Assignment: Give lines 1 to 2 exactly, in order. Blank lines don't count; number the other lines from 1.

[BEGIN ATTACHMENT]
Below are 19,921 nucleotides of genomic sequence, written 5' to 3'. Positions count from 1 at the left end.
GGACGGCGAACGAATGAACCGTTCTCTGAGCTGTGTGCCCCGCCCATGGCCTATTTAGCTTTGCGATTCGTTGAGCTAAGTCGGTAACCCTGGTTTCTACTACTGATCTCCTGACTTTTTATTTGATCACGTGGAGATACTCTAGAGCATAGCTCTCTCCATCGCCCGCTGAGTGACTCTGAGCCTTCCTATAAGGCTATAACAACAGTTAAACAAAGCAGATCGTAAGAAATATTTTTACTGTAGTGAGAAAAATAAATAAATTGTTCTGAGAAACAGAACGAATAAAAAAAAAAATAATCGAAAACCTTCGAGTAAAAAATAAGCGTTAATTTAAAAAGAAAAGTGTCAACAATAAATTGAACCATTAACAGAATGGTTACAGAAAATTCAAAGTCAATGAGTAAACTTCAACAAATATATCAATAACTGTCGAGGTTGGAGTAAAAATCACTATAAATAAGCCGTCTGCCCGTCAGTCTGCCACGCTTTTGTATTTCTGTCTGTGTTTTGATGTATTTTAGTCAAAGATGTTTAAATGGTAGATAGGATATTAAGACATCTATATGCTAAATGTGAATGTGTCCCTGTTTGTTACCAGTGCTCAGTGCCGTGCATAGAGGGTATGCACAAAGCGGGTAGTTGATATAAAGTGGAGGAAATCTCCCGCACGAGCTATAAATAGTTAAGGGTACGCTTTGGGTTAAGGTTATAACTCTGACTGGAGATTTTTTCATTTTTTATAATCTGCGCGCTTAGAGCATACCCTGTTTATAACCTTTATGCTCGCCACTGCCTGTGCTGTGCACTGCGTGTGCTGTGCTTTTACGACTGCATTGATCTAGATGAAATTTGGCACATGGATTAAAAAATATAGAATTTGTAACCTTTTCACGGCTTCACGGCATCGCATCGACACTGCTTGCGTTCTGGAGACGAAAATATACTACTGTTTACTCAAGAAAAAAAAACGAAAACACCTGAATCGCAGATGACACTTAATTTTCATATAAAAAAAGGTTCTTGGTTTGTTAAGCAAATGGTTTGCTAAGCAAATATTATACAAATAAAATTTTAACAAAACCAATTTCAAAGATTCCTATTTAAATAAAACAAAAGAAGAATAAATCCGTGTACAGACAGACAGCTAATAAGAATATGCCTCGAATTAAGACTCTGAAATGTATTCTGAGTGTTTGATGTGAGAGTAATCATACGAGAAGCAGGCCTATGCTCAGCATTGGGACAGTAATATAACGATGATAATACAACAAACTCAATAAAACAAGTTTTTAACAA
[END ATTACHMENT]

Below are 19,921 nucleotides of genomic sequence, written 5' to 3'. Positions count from 1 at the left end.
GGACGGCGAACGAATGAACCGTTCTCTGAGCTGTGTGCCCCGCCCATGGCCTATTTAGCTTTGCGATTCGTTGAGCTAAGTCGGTAACCCTGGTTTCTACTACTGATCTCCTGACTTTTTATTTGATCACGTGGAGATACTCTAGAGCATAGCTCTCTCCATCGCCCGCTGAGTGACTCTGAGCCTTCCTATAAGGCTATAACAACAGTTAAACAAAGCAGATCGTAAGAAATATTTTTACTGTAGTGAGAAAAATAAATAAATTGTTCTGAGAAACAGAACGAATAAAAAAAAAAATAATCGAAAACCTTCGAGTAAAAAATAAGCGTTAATTTAAAAAGAAAAGTGTCAACAATAAATTGAACCATTAACAGAATGGTTACAGAAAATTCAAAGTCAATGAGTAAACTTCAACAAATATATCAATAACTGTCGAGGTTGGAGTAAAAATCACTATAAATAAGCCGTCTGCCCGTCAGTCTGCCACGCTTTTGTATTTCTGTCTGTGTTTTGATGTATTTTAGTCAAAGATGTTTAAATGGTAGATAGGATATTAAGACATCTATATGCTAAATGTGAATGTGTCCCTGTTTGTTACCAGTGCTCAGTGCCGTGCATAGAGGGTATGCACAAAGCGGGTAGTTGATATAAAGTGGAGGAAATCTCCCGCACGAGCTATAAATAGTTAAGGGTACGCTTTGGGTTAAGGTTATAACTCTGACTGGAGATTTTTTCATTTTTTATAATCTGCGCGCTTAGAGCATACCCTGTTTATAACCTTTATGCTCGCCACTGCCTGTGCTGTGCACTGCGTGTGCTGTGCTTTTACGACTGCATTGATCTAGATGAAATTTGGCACATGGATTAAAAAATATAGAATTTGTAACCTTTTCACGGCTTCACGGCATCGCATCGACACTGCTTGCGTTCTGGAGACGAAAATATACTACTGTTTACTCAAGAAAAAAAAACGAAAACACCTGAATCGCAGATGACACTTAATTTTCATATAAAAAAAGGTTCTTGGTTTGTTAAGCAAATGGTTTGCTAAGCAAATATTATACAAATAAAATTTTAACAAAACCAATTTCAAAGATTCCTATTTAAATAAAACAAAAGAAGAATAAATCCGTGTACAGACAGACAGCTAATAAGAATATGCCTCGAATTAAGACTCTGAAATGTATTCTGAGTGTTTGATGTGAGAGTAATCATACGAGAAGCAGGCCTATGCTCAGCATTGGGACAGTAATATAACGATGATAATACAACAAACTCAATAAAACAAGTTTTTAACAA